Friday, August 28, 2009

The Butterfly Effect

The following is a somewhat sappy tale, but it's entirely true and, I figured, worth mentioning.

About a month ago, my student's grandfather died. He was 92 and had lived a good life, so while his family grieved, they were also heartened that he lived to such an old age and was in good health for most of it.

He lived in a more traditional time when men ran the household and brought in money, women married young and kept house while popping out babies and children were firmly controlled by their parents up to and often after their own marriages. Daughters were not always wanted, and were often given away to infertile families as open, semi-official adoptions. Some were sent to live with other families with the understanding that they would be raised as daughters (or maids, depending) until they could marry the son of the house. That's exactly what the old grandfather did with his three daughters; he sent them away to live with other families so as to concentrate on raising his sons. The daughters knew where they came from, though, and often came home to visit.

They visited again when the old grandfather died - one a professional swimmer married to another athlete, the other successful in the banking industry and the third a homemaker in name, but everyone knew she was the brains behind the family business. The old grandfather's own family business happens to be fishing; my student was sent to study and work in business while his brother, it was decided, would continue in their traditional industry. They were not typical fishermen, however - they were in the toro tuna business. Toro is one of the highest quality tuna fish in the world; it's used for sushi and sashimi and is widely considered a luxury good. What I mean is, while laying in his casket, the grandfather may have looked weathered and saltwatered from years of fishing, but that casket and the flowers and other funereal gifts surrounding it were quite lavish.

In China and Taiwan, people often believe in something called tou qi - or the seventh day. On the seventh day, it's said, the soul of the departed returns to earth. That soul, apparently, is embodied in a butterfly - hence the famous opera "Liang Zhu" or The Butterfly Lovers.

On the seventh day, just before the funeral, the entire family including the three adopted daughters was in the family's ancestral home in Yilan in an area that does not have many butterflies, even though Taiwan is well-known for being packed with butterflies in general. According to my student, a butterfly flew in through the window and alighted on the grandfather's body - setting aside my own queasiness from the idea of keeping a departed loved one in the house for seven days - that was apparently something big. The butterfly then took off, touching the heads of everyone in the room and the grandmother, now a widow, twice before leaving again.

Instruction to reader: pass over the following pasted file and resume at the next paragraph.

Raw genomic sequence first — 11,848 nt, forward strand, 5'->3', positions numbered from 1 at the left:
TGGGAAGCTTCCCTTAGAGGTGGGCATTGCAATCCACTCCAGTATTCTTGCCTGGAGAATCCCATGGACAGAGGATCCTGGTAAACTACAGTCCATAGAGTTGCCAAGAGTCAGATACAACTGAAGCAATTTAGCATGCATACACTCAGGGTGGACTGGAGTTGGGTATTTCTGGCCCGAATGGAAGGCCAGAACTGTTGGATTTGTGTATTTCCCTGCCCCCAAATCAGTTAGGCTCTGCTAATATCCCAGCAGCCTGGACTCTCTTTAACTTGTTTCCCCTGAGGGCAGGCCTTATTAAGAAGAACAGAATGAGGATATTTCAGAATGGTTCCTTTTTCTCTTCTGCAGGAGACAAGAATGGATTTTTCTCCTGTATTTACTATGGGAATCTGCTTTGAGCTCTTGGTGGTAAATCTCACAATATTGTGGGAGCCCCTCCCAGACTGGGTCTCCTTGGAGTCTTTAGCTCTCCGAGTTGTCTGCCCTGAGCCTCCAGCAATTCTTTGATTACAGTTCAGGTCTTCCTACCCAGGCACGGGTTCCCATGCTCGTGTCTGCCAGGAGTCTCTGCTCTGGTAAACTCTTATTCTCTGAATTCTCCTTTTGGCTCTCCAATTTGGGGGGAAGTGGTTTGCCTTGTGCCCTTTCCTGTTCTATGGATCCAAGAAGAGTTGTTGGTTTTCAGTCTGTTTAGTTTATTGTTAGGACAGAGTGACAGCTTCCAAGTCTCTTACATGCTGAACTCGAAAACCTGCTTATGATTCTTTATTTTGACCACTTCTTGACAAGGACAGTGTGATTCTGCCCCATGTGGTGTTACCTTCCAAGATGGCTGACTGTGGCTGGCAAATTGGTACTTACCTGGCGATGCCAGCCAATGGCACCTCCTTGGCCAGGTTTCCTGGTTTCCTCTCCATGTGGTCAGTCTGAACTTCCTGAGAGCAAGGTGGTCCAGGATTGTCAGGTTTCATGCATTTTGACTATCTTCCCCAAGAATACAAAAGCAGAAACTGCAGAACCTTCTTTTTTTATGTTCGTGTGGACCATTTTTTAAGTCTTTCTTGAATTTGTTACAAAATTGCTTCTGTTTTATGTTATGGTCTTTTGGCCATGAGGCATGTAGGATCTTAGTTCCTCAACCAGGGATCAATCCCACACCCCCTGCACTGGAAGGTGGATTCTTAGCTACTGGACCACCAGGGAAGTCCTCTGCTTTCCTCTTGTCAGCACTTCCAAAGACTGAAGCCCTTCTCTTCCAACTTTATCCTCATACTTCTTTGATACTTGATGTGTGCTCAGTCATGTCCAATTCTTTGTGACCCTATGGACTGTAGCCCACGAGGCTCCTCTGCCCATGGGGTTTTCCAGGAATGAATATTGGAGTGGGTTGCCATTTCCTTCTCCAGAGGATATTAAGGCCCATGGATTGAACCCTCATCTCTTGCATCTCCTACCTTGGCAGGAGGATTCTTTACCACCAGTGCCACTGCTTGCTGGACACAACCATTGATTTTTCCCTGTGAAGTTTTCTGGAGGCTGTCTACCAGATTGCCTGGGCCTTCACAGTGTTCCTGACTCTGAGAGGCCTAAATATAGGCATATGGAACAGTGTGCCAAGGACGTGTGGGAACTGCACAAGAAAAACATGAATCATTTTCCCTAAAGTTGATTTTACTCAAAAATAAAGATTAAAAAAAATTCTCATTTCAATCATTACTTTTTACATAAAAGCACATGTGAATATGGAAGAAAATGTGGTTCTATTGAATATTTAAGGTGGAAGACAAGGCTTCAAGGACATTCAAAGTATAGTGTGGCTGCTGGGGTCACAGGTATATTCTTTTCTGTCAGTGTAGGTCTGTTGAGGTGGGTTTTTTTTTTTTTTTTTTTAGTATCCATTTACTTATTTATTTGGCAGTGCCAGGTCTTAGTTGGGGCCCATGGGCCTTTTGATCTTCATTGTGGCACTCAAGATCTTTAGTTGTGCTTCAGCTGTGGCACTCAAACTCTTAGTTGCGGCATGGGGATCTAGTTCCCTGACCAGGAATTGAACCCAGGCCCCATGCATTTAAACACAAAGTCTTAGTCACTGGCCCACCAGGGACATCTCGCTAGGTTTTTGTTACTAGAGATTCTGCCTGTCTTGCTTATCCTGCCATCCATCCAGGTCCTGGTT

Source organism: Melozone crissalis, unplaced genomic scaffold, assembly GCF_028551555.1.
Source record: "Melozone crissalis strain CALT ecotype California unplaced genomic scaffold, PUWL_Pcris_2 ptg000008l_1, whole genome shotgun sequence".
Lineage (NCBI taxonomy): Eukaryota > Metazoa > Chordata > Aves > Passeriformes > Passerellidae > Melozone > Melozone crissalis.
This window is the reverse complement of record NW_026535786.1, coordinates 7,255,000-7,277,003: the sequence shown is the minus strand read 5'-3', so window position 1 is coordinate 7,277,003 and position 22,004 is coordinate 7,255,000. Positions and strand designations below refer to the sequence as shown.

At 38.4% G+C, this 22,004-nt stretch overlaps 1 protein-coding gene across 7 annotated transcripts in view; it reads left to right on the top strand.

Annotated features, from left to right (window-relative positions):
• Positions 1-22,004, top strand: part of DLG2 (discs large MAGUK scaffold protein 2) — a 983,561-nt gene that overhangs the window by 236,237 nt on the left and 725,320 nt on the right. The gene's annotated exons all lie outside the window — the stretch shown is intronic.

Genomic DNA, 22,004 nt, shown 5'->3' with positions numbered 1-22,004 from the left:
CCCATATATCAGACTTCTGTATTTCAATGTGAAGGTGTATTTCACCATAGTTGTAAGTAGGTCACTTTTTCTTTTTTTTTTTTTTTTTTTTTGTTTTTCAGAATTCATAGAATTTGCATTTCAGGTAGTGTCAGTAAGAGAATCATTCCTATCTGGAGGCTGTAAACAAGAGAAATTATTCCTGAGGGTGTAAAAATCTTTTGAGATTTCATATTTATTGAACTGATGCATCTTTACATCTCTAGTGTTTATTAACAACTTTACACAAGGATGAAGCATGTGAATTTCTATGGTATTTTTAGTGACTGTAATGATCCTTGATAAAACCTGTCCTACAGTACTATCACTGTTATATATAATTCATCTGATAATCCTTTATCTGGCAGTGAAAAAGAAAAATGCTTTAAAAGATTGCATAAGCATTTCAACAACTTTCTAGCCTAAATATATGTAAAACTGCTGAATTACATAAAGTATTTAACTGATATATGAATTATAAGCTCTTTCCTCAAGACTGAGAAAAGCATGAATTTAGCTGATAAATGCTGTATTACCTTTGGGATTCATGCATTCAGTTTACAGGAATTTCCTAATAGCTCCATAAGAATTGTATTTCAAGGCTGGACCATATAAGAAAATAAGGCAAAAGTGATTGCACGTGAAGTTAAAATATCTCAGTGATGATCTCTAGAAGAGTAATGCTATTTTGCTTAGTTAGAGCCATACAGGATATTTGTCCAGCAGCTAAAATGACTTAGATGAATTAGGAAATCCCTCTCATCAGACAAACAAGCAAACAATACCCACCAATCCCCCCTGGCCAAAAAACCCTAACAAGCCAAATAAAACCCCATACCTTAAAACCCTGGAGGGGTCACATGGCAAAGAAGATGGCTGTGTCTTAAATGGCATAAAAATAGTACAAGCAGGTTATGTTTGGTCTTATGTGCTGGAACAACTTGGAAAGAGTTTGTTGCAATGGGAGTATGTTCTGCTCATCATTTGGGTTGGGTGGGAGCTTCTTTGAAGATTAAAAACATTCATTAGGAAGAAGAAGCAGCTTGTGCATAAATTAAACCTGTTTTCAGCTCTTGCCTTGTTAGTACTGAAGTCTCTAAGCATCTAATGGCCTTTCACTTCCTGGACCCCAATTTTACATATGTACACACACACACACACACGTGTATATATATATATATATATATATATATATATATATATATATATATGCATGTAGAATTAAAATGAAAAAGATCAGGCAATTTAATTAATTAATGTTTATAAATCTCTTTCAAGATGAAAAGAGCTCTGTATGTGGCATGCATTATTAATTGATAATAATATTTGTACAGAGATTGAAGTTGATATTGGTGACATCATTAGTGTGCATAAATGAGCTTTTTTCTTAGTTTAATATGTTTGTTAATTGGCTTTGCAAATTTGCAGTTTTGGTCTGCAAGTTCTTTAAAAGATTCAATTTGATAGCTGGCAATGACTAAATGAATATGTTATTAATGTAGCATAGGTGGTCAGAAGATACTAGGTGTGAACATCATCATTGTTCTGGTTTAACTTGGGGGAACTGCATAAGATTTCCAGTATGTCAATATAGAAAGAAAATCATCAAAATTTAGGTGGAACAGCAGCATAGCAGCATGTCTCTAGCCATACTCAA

Astounded, the family had the eldest son throw fortune blocks to ask - Was that you as a butterfly? Yes. Did you come back to say goodbye? Yes. Are you happy now? Is everything OK? Yes. Yes. The family's sadness lifted, if just a little bit.

My own student told me he hoped he'd get to be that old, and vowed to spend more time with his aunts.

Just the other day, at another company, when I asked my student how his weekend was, he looked grief-stricken. Apparently a well-known sales rep at that company, his close colleague, had succumbed to pancreatic cancer and her funeral was held over the weekend. There were both Buddhist and Catholic ceremonies, as she was Buddhist but her husband is Catholic. During the rites, her two daughters began crying "Mama! Mama!", not realizing she was gone. That made everyone begin crying; the woman had been in her mid-30s and had only just begun to build the life that the old grandfather had. Many of the attendees were her colleagues, so the death threw a shroud over daily office life.

I saw the same coworker a few days later after another weekend had gone by; he's the sort who works hard and gets ahead, often skipping activities with his family, even on the weekend when he's off attending conferences and symposia.

"When I was home yesterday," he said on that Monday morning, "a butterfly flew in my house."
"Oh really?"
"I thought about it and remembered those two sad girls cried at N-----'s....her...."
"Yes, funeral. I thought even though the Buddhist person who called her ghost said she was OK, I think maybe she misses her daughters. So I said to myself I shouldn't do that. I shouldn't work so hard and spend less time with my wife and kids. When I am die, if I am die early, I want my family to remember spend a lot of time with me. Now I will work hard, but not work SO hard, and try to have more weekend days with family. Tonight I want to finish my work by 7 so I can go home and eat dinner with them."

I know. Sounds completely fabricated, like something out of a contrived short story. It's not - these are two stories told to me by two different students.

No comments: